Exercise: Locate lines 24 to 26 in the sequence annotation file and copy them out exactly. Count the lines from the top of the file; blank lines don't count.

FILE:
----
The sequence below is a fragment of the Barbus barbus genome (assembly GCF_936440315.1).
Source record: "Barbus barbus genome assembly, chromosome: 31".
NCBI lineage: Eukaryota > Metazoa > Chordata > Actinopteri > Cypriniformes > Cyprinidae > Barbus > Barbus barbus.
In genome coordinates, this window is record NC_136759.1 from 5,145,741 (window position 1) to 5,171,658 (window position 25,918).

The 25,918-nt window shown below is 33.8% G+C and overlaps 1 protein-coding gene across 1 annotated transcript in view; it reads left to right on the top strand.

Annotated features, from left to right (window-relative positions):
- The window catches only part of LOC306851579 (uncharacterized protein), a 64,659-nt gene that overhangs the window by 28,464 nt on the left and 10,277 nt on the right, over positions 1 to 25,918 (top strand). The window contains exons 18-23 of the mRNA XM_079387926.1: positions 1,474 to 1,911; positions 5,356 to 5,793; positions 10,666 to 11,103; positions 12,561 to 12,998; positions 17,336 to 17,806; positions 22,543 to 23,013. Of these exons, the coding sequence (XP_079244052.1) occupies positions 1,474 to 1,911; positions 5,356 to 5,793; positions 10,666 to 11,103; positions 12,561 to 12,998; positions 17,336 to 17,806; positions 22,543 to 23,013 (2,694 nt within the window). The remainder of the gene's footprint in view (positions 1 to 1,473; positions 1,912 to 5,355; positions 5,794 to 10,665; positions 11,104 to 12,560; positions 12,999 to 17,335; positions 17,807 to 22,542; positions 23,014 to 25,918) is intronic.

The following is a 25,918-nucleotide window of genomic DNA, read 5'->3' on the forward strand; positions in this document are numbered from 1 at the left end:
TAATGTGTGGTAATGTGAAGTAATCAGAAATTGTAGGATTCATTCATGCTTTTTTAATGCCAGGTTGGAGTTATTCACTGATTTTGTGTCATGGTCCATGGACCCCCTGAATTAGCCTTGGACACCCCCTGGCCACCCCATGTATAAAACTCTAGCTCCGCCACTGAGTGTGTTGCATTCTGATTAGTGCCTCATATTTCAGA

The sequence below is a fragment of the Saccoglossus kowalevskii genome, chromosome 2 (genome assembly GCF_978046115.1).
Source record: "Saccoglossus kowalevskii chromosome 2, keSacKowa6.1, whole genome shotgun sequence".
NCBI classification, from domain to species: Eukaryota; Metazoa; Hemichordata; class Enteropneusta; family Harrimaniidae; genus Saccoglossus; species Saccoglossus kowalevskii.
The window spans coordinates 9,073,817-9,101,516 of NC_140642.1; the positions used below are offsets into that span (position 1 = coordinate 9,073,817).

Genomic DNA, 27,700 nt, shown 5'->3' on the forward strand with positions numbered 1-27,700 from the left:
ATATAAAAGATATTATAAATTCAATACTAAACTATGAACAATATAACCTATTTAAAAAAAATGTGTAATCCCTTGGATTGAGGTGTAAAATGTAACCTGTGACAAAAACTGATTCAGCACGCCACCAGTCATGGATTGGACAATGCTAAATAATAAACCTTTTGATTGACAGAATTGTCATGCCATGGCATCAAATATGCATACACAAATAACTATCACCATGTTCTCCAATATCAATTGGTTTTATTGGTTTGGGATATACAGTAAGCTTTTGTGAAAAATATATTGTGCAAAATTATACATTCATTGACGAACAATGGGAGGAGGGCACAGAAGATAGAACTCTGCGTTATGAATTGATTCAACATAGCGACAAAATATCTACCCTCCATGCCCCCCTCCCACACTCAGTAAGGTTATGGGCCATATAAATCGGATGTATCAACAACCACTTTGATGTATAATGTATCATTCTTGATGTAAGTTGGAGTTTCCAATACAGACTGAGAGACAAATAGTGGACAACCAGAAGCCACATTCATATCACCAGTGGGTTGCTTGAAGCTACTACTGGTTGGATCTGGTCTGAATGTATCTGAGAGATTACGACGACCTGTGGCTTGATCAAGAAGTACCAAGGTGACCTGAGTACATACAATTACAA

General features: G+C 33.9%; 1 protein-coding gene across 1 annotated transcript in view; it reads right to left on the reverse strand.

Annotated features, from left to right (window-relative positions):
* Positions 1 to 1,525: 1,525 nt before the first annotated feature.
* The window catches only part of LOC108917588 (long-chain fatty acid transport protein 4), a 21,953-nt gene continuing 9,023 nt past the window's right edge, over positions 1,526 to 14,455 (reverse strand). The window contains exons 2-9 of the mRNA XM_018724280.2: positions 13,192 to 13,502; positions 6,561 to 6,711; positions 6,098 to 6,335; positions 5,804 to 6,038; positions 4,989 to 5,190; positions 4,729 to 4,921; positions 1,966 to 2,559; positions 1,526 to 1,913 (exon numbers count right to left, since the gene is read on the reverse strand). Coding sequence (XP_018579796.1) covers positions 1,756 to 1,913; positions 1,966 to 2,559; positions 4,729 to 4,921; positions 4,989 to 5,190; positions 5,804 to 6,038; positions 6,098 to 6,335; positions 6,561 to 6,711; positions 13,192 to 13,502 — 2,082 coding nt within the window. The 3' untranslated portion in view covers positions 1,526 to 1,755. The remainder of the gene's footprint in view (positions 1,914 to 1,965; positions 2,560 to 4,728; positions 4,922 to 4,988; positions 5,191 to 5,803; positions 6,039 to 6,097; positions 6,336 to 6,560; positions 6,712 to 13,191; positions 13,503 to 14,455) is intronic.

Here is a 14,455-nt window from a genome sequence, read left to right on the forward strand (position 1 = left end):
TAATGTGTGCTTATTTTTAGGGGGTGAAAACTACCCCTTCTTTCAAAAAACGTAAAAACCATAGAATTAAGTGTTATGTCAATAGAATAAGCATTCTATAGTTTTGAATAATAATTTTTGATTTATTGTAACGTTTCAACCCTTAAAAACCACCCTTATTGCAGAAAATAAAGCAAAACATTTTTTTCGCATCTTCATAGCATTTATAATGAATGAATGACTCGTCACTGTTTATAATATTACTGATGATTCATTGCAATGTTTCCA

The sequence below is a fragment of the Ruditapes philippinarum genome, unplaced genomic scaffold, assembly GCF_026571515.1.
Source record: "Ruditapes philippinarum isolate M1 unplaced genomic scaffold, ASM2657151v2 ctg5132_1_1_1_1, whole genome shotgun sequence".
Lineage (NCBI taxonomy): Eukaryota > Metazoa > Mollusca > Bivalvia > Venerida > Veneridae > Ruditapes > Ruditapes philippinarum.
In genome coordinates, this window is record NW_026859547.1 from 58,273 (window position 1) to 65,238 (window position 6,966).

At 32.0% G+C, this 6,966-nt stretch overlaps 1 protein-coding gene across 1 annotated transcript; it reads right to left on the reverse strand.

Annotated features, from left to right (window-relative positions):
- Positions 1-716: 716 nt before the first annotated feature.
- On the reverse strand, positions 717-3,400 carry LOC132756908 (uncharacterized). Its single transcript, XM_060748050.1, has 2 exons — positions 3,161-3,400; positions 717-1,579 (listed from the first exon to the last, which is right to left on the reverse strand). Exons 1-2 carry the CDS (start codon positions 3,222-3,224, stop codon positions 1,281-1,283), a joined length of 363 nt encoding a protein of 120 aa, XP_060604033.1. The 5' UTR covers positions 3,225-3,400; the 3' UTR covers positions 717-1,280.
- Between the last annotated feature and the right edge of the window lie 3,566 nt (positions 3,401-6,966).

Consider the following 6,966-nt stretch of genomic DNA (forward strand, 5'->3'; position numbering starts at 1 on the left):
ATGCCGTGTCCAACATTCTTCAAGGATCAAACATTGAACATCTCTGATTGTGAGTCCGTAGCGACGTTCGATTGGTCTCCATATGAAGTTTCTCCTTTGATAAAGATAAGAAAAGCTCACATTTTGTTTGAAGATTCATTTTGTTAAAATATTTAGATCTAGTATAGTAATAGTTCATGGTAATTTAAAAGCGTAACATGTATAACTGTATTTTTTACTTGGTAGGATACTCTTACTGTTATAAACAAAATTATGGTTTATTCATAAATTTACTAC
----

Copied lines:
Lineage (NCBI taxonomy): Eukaryota > Metazoa > Mollusca > Bivalvia > Venerida > Veneridae > Ruditapes > Ruditapes philippinarum.
In genome coordinates, this window is record NW_026859547.1 from 58,273 (window position 1) to 65,238 (window position 6,966).

At 32.0% G+C, this 6,966-nt stretch overlaps 1 protein-coding gene across 1 annotated transcript; it reads right to left on the reverse strand.